Artemis Vega Fund Returns 14.38% In 2012 on Volatility Bets

Artemis Vega Fund Returns 14.38% In 2012 on Volatility Bets
Image source: Pixabay
Artemis Vega Fund Returns 14.38% In 2012 on Volatility Bets
Source: Pixabay

Artemis Vega Fund LP is the volatility strategic fund unit of Artemis Capital Management LLC. Founded by Christopher Cole, the company is headquartered in Santa Monica. Artemic Vega Fund generates crisis-alpha from options and volatility futures. Artemis is designed to provide direct exposure to increasing volatility (VIX above 30), giving investors a solid source of crisis-alpha. The fund simultaneously generates positive risk adjusted returns during normal environments.

During market crashes, Artemis Vega Fund is correlated to VIX, but is usually uncorrelated in normal environments. Since its inception in January 2012, the fund has produced annual returns of 15.67 percent. For the year 2012, the fund’s compounded annual return was 14.38 percent, compared to 17.53 percent of S&P 500 (INDEXSP:.INX) Index. But much higher than any volatility index. For example, HFRX Global Hedge Index gave a return of 8.97 percent in 2012, HFRX RV Volatility Index’s returns were 5.10 percent and Barclays ETN S&P VEQTOR ETN (NYSEARCA:VQT) yielded 4.04 percent in the same period.

Only Vix notes that U.S. markets have remained almost flat. VIX gained 0.12 percent settling at 13.07 Wednesday, while other CBOE indices moved less than 1 percent last week. The EuroStoxx Volatility Index closed at at 18.37 on Wednesday. The international market witnessed some movements. VSTOXX rose 2.57, while VNKY gained 4.37, continuing its upward trend over the week.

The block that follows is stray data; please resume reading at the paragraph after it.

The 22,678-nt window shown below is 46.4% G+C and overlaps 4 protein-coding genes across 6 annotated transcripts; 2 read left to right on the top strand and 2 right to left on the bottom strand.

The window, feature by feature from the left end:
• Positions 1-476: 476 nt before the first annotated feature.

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The Volatility Index Japan (VXJ) continues to rise. It gained from 22.11 on January 15th, to 27.99 on February 8th. In fact, investors are expecting  the trend to continue in months to come due to Japan’s aggressive attempts to spur inflation and economic growth in the economy.

The country’s current account deficit was almost double the expected 144.2 billion yen. And it was the first time since 1985 that Japan reported current account deficit in bank-to-back two months. This means a lot more weakness in the yen is required to generate structural reforms.

The Japanese monetary policies are undergoing massive transformation. To achieve its 2 percent inflation target, the Bank of Japan has been authorized to buy domestic and foreign assets, including equities. As a result, further weakening in the yen is expected, and Japanese equity could be on the way to a powerful rally. Japanese are much cheaper at 1.2x Price/Book compared to 1.5x for other global indexes. And they yield three times more than Japanese government bonds.

Looks like this is where the next big opportunity lies for Artemis Vega Fund.

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